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The voice of Scotland’s vibrant voluntary sector

Published by Scottish Council for Voluntary Organisations

TFN is published by the Scottish Council for Voluntary Organisations, Mansfield Traquair Centre, 15 Mansfield Place, Edinburgh, EH3 6BB. The Scottish Council for Voluntary Organisations (SCVO) is a Scottish Charitable Incorporated Organisation. Registration number SC003558.

How has furlough affected your organisation?

This opinion piece is about 3 years old

Sheghley Ogilvie examines the impact of furlough on the voluntary sector, and is looking for organisations to share their experiences of the scheme

A few years ago I had never heard of furlough. 18 months into the coronavirus pandemic, furlough is so familiar it is used as shorthand for the UK Government’s Job Retention Scheme; the scheme which guaranteed employees at least 80% of their wages (up to £2,500 each month) while they are unable to work due to social restrictions. From 1 July the government will pay 70% falling to 60% from August and September. Employers will pay 10% and 20% respectively to ensure employees continue to receive 80% of their wages as the scheme winds down.

Over the last 18 months the scheme has frequently hit the headlines. Furlough even made the short list for Collins Dictionary ‘Word of the Year’ in 2020.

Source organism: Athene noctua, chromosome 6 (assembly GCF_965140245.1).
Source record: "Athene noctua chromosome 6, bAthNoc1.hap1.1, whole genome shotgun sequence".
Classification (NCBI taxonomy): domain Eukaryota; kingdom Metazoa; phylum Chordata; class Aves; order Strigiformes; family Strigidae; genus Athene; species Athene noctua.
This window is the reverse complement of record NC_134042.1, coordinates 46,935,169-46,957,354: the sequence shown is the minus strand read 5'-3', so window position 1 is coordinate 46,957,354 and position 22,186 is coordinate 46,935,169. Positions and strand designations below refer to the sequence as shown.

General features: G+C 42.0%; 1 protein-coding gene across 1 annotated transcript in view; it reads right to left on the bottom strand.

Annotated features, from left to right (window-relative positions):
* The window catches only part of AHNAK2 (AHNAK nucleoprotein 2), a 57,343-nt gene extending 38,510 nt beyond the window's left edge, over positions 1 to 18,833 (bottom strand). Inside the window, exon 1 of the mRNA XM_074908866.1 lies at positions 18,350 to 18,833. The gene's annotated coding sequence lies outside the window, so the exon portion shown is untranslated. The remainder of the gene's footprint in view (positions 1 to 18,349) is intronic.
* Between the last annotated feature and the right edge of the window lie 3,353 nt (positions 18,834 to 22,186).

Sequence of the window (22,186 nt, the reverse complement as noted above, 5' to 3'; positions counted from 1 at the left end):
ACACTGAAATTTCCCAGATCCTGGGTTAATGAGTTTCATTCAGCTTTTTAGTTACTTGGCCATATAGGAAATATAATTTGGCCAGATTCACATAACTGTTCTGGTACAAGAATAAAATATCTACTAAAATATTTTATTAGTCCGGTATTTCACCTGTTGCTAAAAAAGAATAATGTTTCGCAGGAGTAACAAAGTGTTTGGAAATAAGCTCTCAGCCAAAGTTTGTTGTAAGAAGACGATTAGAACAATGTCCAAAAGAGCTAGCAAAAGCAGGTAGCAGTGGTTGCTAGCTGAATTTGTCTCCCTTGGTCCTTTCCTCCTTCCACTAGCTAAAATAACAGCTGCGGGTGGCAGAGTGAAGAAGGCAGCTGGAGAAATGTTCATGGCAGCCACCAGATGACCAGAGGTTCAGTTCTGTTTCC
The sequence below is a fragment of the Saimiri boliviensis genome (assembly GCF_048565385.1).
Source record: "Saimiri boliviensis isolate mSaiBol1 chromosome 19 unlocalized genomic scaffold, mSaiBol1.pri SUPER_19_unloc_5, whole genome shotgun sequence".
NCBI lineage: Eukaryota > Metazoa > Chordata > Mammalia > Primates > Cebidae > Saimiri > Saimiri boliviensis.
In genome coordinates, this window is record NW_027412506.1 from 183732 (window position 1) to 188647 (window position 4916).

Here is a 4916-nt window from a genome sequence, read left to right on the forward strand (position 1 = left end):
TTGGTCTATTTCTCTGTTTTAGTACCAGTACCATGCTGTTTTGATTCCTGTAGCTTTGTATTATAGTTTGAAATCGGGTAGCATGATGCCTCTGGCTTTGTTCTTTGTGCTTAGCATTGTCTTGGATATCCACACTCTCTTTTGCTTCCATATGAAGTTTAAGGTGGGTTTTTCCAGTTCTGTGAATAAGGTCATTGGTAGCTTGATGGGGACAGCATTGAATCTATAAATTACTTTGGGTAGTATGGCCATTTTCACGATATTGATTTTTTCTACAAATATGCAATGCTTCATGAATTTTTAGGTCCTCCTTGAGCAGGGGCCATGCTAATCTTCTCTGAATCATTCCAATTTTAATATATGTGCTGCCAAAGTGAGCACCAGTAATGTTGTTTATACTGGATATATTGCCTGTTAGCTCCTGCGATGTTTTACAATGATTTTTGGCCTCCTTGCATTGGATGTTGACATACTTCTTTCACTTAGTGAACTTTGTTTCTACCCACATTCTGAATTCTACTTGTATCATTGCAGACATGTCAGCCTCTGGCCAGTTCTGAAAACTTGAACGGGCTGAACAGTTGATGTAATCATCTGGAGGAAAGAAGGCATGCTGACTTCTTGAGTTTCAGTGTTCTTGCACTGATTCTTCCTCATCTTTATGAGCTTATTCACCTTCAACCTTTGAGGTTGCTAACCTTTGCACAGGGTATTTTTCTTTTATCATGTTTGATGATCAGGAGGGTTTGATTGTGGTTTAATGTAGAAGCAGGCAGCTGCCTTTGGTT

We are all familiar with the concept of furlough now. What is less clear is how the scheme has been used across the voluntary sector. Similarly, as the scheme comes to an end, what this might mean for voluntary organisations is unknown. Are some types of voluntary organisations most vulnerable to the end of furlough? Are some colleagues in the sector more at risk than others? What impact will the end of furlough have on an organisations finances?

While the scheme has protected millions of jobs across the UK, it hasn’t been perfect. There have been no safeguards in place to ensure no one is paid below the minimum wage while furloughed, for example.

The UK Government’s repeated premature attempts to wind down the scheme have also created uncertainty, stress, and unnecessary job losses.

At SCVO we are interested in how the sector has used the scheme. We want to understand how well the scheme has been implemented. As the scheme draws to a close, possibly at the end of September 2021, we want to learn more about the implications for voluntary sector organisations in Scotland.

To learn more we have launched the Coronavirus Job Retention Scheme (furlough) survey.

The findings of this survey will inform SCVO’s lobbying activity. We will also use the findings to ensure that the practical support SCVO provides meets the needs of voluntary organisations.

To share how furlough has impact your organisation complete the survey by Friday 2 July.



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